Within the three main modalities each person will have one that is dominant or preferred and each individual’s preferred modality can be ascertained by careful, inconspicuous, observation and questioning of the client by the therapist during the sessions, taking note of the way they dress, the language they use (words and tone), their body language (the way they breath, their postures and gestures) and the work and pastimes they undertake.
When we enter colleges or universities, we notice the clean-up of words, ideas and subject matters that might cause discomfort or give an offence. For instance, colleges and universities are avoiding these due to how it may cause students to feel uncomfortable and offended by a word or phrases. However, there is a therapy that can help us treat this to avoid discomfort and also stop colleges from taking away the freedom of speech. Considering this matter, Greg Lukianoff and Jonathan Haidt argue in their essay “The Coddling of the American Mind,” in how to fix these situations that colleges and universities have. Both authors explain what colleges and universities should do to promote cognitive behavioral therapy while reducing emotional reasoning. This will benefit any college and university yet, there will be some disadvantages and obstacles to try to implement cognitive behavioral therapy.
This article is discussing the impact that Dialectical Behavioral Therapy (DBT) group counseling can have on adolescents in Disciplinary Alternative Education Program (DAEP). The results show an overall reduction of student behavioral distress. As school counselors can only notice the augmentation of troubled students on campus, it is important to find school-based interventions, theoretically grounded, with a demonstrate efficacy to help them manage this issue.
This paper will extensively analyze Feminist Therapy as well as Rational Emotive Behavioral Therapy. In this paper, I will discuss the biographical history of the theory developers, key concepts of each theory, as well as each theorist’s view of human nature, the reason and development of conflict that the client experiences, the roles of the therapist and client in therapy, and the goals of each therapeutic process. Additionally, I will investigate the multicultural perspectives of each theory. At the end of this paper, I will compare and contrast the similarities and differences between these two theories.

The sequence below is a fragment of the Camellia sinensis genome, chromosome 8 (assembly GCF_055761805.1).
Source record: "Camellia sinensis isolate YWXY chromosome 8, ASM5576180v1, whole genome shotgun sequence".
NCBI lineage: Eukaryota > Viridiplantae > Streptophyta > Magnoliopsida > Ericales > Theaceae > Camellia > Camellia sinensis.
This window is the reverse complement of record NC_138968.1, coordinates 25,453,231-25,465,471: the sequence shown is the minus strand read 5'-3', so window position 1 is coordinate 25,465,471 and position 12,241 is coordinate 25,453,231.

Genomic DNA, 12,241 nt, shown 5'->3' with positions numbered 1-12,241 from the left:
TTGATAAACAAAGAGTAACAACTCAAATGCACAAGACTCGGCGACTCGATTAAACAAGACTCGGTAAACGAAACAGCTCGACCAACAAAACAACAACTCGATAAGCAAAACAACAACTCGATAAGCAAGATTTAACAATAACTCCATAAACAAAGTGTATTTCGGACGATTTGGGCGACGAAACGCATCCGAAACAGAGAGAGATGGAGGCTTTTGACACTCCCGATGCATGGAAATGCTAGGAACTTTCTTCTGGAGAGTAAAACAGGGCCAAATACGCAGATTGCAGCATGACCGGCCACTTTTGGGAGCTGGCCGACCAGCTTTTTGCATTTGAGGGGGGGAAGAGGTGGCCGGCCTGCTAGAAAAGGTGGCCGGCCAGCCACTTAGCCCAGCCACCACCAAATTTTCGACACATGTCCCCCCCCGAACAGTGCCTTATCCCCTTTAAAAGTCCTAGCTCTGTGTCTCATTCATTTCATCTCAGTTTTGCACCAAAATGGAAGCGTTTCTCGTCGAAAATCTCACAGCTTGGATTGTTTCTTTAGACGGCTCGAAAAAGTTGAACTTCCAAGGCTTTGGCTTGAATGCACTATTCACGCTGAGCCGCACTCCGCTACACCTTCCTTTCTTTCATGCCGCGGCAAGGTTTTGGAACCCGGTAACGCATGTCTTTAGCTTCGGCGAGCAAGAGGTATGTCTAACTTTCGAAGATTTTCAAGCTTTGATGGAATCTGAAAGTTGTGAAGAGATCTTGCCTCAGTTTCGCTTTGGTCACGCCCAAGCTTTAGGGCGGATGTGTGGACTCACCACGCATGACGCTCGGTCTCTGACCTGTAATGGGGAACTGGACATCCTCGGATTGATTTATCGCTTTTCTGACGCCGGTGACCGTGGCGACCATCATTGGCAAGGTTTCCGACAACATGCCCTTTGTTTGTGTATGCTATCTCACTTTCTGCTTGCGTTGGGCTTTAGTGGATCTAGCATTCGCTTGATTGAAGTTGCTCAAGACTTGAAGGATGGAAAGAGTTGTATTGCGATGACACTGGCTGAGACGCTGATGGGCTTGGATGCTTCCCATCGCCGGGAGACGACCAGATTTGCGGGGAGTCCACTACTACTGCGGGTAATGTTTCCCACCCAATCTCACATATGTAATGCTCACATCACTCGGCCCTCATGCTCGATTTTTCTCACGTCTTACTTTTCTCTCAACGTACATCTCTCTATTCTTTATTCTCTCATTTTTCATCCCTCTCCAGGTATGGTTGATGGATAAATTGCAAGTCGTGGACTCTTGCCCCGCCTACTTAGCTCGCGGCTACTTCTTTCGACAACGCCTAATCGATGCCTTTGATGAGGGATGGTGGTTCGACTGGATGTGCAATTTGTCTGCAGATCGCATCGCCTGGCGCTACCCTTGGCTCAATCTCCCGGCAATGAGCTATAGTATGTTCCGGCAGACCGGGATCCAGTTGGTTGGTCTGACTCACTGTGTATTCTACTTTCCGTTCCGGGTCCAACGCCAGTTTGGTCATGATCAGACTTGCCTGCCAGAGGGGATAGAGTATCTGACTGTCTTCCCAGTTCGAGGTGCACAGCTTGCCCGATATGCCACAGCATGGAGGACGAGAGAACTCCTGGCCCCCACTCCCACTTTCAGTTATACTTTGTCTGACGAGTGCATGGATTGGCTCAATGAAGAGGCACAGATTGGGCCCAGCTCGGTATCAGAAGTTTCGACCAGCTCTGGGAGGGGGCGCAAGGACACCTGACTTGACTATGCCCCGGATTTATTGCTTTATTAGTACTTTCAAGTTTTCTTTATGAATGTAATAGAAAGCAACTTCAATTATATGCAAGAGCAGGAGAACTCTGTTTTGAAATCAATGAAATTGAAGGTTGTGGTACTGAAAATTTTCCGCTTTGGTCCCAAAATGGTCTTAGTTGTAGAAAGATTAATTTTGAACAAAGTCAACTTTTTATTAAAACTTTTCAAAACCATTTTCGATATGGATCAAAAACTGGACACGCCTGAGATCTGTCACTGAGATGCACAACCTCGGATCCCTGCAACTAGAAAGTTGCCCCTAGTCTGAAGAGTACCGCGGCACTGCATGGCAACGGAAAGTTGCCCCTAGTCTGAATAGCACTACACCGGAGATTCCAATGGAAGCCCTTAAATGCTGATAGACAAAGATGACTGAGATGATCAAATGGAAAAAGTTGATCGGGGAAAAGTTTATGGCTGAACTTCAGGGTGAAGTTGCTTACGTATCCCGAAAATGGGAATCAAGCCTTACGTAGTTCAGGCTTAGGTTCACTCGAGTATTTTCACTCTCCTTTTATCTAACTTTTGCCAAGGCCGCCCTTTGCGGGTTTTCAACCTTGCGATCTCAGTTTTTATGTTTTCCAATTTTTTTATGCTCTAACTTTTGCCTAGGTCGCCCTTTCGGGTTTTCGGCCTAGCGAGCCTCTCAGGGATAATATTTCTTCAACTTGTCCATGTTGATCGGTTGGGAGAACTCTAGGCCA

One of the greatest appeals to behavior therapy is its efficacy in treating a wide array of disorders and its innovative applications outside of individual psychotherapy. In the past century, behavior therapy has made increasingly effective and creative therapies to treat patients with maladaptive behaviors which were previously, in some cases, untreatable. With such developments, patients were able to not only treat pathologies, but also improve functioning in a variety of aspects of their lives as well as the lives of those close to them. Amongst the most widely implemented treatments in behavior therapy are token economies, contingency contracts, and behavioral parent training. These therapies proved to be greatly useful when they were
The key concepts of behavior therapy are that it “is grounded on a scientific view of human behavior that accommodates a systematic and structured approach to counseling” (Corey, 2013, p. 250). The attention is focused on the behavior of the person. Behavior therapy is about giving control to the client to expand their freedom. “People have the capacity to choose how they will respond to external events in their environment” (Corey, 2013, p. 250).
When conducting psychological research, it is difficult to gain access to large and normally distributed samples (Gravetter & Wallnau, 2006). Fortunately, there is a statistical test employed when making comparison between two independent groups that have no requirement for large and normally distributes samples; the Mann-Whitney U test. This paper provides a summary of the test, an explanation of the logic that underlies the test and its application, and the forces and weaknesses of the test. For instance, one of the major limits of this test is the type I error which is rather amplified in a heteroscedasticity situation.